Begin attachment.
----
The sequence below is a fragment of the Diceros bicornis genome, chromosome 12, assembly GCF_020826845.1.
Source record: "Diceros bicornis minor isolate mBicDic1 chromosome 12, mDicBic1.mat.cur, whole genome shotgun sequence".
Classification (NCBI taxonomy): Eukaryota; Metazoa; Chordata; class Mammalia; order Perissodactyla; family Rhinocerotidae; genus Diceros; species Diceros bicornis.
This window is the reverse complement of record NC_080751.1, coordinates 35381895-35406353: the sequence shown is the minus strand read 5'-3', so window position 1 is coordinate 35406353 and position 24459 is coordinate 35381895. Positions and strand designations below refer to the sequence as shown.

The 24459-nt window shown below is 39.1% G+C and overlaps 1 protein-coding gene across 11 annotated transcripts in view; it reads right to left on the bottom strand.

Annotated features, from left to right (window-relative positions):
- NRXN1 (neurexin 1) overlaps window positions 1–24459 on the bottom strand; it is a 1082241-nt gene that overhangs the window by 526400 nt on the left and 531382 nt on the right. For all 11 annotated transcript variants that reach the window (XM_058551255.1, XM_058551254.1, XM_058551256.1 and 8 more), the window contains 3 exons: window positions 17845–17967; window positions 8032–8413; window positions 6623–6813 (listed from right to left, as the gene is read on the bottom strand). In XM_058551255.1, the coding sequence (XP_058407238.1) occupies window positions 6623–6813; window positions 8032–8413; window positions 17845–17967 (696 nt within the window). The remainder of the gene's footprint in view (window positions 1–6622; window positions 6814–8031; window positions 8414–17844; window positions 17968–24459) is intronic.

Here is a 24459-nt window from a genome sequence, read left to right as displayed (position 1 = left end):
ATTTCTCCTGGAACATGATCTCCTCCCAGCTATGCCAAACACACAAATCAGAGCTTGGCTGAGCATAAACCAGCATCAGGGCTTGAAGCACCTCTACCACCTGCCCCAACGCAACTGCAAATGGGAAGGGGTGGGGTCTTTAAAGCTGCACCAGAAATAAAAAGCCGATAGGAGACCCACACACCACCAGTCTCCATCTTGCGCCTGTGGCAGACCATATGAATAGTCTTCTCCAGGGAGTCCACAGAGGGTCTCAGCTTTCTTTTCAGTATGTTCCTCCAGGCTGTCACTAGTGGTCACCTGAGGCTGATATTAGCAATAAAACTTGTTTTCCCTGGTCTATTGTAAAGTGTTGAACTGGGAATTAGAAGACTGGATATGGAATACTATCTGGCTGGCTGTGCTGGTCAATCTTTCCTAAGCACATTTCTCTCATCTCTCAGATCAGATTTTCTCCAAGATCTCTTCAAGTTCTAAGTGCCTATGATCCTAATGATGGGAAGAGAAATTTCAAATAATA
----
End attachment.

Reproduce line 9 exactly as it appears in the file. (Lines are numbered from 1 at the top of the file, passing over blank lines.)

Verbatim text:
ATTTCTCCTGGAACATGATCTCCTCCCAGCTATGCCAAACACACAAATCAGAGCTTGGCTGAGCATAAACCAGCATCAGGGCTTGAAGCACCTCTACCACCTGCCCCAACGCAACTGCAAATGGGAAGGGGTGGGGTCTTTAAAGCTGCACCAGAAATAAAAAGCCGATAGGAGACCCACACACCACCAGTCTCCATCTTGCGCCTGTGGCAGACCATATGAATAGTCTTCTCCAGGGAGTCCACAGAGGGTCTCAGCTTTCTTTTCAGTATGTTCCTCCAGGCTGTCACTAGTGGTCACCTGAGGCTGATATTAGCAATAAAACTTGTTTTCCCTGGTCTATTGTAAAGTGTTGAACTGGGAATTAGAAGACTGGATATGGAATACTATCTGGCTGGCTGTGCTGGTCAATCTTTCCTAAGCACATTTCTCTCATCTCTCAGATCAGATTTTCTCCAAGATCTCTTCAAGTTCTAAGTGCCTATGATCCTAATGATGGGAAGAGAAATTTCAAATAATA